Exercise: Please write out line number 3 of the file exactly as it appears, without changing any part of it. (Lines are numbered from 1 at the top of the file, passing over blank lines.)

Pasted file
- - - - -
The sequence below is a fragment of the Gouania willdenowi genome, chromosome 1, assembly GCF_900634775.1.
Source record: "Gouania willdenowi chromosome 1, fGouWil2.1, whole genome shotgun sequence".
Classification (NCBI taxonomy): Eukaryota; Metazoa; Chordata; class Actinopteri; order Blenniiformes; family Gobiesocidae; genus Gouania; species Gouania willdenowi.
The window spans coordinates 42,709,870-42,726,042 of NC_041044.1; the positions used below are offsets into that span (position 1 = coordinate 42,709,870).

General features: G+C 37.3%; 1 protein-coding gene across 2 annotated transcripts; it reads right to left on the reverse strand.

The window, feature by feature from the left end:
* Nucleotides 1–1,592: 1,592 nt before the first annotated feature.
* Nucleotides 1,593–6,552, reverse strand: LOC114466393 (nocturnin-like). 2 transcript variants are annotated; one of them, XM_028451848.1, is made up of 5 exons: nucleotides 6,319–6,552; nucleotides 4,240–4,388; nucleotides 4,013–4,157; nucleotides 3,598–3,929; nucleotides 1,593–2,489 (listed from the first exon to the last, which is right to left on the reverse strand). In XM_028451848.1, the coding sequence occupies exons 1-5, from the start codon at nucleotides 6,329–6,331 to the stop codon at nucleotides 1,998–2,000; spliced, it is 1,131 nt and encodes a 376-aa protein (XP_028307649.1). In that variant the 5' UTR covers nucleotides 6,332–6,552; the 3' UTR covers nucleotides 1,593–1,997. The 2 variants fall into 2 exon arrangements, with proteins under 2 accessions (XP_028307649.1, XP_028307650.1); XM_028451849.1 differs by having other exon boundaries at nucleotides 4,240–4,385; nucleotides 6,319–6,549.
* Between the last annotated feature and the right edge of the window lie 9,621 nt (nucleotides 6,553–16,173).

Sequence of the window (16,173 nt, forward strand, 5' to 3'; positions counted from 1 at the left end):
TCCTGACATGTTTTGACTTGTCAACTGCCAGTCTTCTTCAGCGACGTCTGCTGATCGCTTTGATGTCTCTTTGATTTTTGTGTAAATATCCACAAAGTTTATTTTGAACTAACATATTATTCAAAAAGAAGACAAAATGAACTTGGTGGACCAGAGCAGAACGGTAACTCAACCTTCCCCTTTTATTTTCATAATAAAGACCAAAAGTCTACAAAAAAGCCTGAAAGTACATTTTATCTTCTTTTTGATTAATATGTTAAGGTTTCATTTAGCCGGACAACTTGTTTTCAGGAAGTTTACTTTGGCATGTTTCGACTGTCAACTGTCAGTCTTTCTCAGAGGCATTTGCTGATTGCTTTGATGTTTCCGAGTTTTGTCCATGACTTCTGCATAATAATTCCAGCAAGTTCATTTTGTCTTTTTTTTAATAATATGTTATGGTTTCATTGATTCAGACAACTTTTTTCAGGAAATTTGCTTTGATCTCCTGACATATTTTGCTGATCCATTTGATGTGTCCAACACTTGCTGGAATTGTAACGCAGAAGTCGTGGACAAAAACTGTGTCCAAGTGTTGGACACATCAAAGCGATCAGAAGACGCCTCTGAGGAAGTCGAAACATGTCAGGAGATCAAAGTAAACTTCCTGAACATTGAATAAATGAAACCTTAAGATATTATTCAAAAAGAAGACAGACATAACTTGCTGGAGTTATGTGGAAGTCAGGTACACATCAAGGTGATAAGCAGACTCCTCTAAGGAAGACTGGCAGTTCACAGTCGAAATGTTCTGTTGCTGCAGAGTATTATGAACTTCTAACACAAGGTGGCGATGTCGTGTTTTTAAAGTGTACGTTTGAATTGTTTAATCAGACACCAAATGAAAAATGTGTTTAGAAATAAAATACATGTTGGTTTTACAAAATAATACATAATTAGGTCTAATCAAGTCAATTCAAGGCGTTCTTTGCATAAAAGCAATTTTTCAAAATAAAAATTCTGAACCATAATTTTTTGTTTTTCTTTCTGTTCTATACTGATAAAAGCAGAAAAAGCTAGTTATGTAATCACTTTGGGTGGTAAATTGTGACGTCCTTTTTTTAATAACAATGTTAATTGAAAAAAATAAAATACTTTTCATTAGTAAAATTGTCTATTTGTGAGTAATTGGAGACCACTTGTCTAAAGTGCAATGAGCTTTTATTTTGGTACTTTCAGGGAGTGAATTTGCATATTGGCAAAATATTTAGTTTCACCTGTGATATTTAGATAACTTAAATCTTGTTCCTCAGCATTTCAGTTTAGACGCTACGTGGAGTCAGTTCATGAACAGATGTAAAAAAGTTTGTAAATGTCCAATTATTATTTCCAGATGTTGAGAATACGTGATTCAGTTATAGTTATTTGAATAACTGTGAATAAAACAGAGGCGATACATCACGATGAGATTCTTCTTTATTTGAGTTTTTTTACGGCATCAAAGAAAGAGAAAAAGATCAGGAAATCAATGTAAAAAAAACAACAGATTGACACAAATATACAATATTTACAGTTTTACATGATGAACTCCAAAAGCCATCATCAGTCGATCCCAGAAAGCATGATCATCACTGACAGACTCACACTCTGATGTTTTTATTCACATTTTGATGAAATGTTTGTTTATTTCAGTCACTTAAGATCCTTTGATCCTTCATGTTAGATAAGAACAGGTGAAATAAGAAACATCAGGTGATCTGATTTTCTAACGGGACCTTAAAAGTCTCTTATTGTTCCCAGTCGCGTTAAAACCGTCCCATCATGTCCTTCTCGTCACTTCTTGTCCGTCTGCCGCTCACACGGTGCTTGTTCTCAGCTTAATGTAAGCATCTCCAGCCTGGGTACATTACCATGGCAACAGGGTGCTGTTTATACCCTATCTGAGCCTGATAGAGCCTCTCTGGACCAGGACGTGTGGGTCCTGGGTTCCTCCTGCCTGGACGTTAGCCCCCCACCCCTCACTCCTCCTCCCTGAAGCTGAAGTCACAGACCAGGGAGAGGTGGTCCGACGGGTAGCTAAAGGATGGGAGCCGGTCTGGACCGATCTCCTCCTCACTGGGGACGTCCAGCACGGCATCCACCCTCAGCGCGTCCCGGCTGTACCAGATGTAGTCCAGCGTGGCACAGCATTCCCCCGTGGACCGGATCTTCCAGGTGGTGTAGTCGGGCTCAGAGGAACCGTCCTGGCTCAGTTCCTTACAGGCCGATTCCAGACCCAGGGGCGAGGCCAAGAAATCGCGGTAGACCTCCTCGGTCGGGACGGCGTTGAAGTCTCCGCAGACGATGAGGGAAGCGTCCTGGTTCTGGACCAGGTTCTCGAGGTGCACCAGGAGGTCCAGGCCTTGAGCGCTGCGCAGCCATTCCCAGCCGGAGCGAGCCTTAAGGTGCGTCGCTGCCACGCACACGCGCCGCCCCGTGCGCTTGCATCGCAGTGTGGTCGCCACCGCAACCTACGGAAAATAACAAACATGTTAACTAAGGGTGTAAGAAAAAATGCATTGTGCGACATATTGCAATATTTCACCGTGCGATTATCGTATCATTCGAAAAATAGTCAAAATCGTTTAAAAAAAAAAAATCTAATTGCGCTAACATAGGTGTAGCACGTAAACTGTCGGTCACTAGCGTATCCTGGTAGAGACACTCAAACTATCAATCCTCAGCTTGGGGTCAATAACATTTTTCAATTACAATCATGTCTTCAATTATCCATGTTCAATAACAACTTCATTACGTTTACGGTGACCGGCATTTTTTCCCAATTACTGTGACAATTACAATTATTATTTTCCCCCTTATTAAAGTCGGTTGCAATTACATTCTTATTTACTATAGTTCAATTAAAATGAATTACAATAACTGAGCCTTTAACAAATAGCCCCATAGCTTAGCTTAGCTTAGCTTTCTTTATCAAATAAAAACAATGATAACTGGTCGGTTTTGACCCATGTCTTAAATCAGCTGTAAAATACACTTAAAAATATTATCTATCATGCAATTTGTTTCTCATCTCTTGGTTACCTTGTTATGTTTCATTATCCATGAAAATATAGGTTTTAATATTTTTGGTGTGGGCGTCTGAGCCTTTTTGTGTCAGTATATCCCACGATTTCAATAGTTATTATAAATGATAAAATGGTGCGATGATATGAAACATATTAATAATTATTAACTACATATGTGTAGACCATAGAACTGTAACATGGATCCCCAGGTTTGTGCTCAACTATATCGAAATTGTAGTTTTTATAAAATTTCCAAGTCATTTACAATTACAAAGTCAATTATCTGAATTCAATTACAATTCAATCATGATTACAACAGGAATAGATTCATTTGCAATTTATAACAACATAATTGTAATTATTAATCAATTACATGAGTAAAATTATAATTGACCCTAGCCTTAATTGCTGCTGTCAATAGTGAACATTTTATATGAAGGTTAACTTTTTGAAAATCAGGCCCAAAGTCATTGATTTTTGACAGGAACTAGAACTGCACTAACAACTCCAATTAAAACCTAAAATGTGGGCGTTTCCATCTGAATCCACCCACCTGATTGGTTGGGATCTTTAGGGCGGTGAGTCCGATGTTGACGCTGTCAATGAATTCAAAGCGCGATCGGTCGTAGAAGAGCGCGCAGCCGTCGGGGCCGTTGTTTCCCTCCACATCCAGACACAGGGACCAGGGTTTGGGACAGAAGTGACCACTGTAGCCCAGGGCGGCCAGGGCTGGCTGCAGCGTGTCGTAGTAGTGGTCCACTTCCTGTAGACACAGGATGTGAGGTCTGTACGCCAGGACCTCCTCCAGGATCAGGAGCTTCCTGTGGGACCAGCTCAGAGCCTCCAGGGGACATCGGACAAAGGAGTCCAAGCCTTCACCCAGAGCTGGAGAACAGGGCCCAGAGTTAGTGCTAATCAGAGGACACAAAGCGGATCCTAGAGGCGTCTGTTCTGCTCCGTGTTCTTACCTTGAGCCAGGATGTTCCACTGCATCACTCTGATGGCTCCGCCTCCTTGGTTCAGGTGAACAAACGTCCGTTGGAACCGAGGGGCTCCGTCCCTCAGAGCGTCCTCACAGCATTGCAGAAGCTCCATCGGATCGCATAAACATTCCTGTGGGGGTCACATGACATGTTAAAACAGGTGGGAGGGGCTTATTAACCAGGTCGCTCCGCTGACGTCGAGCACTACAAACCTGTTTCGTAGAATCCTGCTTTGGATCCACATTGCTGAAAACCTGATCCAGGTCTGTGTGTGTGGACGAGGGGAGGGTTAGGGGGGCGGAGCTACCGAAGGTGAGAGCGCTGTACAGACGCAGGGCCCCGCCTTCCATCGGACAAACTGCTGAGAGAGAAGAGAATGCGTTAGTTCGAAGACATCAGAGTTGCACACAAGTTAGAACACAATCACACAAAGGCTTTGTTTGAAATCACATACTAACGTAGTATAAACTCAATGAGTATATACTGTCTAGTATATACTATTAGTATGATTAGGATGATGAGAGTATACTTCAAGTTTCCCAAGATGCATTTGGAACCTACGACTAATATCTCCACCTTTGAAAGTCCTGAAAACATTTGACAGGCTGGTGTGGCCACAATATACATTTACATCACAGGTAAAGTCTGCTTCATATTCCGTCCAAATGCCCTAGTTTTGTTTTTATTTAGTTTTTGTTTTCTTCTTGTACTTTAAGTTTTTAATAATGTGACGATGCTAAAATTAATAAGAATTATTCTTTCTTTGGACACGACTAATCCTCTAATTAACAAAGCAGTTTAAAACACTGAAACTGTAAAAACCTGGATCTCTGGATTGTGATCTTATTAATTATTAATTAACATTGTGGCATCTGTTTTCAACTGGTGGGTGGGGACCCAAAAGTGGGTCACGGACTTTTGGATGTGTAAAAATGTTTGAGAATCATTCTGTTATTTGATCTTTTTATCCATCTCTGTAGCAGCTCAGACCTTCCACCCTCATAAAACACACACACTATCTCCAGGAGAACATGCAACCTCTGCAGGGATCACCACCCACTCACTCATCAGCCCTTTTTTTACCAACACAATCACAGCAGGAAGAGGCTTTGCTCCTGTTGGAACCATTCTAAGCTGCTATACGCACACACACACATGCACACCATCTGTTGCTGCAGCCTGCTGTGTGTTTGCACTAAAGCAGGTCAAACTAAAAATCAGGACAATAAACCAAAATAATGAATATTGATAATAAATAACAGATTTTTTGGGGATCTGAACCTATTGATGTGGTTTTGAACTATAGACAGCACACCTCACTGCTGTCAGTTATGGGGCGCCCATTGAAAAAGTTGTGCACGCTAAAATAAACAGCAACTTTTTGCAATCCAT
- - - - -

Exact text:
Classification (NCBI taxonomy): Eukaryota; Metazoa; Chordata; class Actinopteri; order Blenniiformes; family Gobiesocidae; genus Gouania; species Gouania willdenowi.